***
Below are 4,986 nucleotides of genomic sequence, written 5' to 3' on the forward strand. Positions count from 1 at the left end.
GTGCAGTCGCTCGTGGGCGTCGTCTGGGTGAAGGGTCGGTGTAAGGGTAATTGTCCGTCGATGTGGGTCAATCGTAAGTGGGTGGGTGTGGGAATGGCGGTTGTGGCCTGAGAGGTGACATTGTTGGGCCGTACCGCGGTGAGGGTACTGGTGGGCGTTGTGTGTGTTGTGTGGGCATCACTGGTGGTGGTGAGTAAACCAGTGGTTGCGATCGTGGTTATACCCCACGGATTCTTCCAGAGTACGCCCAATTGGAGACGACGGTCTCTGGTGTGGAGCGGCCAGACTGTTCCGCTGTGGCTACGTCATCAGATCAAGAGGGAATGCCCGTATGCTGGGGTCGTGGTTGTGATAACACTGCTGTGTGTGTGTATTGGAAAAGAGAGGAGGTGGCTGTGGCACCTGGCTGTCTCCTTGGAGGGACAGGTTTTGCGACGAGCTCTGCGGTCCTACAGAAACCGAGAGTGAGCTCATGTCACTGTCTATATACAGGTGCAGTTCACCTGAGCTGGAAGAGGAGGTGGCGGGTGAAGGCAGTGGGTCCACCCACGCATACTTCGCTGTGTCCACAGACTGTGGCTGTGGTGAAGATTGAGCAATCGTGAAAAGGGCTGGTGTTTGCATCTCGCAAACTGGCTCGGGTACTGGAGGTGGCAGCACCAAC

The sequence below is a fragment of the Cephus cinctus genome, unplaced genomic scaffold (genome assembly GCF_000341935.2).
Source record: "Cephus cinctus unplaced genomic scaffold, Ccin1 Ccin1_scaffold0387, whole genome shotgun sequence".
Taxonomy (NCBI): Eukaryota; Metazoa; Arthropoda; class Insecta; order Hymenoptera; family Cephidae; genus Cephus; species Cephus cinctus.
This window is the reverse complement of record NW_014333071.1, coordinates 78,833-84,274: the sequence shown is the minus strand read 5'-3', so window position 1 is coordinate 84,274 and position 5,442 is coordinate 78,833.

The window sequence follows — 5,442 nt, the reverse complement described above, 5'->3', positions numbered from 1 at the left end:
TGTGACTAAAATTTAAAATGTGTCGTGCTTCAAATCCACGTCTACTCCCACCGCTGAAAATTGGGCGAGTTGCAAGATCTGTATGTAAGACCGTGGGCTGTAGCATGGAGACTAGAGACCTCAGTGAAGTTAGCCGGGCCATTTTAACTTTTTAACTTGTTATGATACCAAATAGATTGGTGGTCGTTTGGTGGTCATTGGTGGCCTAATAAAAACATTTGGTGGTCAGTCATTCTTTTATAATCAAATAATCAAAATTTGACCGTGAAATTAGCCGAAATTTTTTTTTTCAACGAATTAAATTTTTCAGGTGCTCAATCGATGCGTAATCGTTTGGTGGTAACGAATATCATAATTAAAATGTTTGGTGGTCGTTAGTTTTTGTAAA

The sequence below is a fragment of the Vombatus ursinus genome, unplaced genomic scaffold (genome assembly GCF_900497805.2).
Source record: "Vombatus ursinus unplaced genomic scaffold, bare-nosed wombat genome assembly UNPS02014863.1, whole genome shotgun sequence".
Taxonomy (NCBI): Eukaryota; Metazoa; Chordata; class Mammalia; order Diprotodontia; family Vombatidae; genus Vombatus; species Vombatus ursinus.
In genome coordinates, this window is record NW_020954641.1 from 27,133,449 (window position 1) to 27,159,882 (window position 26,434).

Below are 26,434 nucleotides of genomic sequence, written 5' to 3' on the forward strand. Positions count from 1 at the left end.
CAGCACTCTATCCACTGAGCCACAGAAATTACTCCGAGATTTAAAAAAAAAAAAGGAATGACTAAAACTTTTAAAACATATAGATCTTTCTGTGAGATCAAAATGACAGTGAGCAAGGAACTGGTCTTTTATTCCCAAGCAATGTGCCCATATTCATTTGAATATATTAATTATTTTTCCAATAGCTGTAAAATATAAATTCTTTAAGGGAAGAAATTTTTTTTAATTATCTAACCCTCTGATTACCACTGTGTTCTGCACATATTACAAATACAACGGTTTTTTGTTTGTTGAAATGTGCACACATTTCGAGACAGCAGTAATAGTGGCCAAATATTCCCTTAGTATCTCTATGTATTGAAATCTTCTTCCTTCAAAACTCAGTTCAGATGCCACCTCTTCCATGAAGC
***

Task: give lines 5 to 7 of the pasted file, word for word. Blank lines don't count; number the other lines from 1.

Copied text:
Taxonomy (NCBI): Eukaryota; Metazoa; Arthropoda; class Insecta; order Hymenoptera; family Cephidae; genus Cephus; species Cephus cinctus.
This window is the reverse complement of record NW_014333071.1, coordinates 78,833-84,274: the sequence shown is the minus strand read 5'-3', so window position 1 is coordinate 84,274 and position 5,442 is coordinate 78,833.

The window sequence follows — 5,442 nt, the reverse complement described above, 5'->3', positions numbered from 1 at the left end: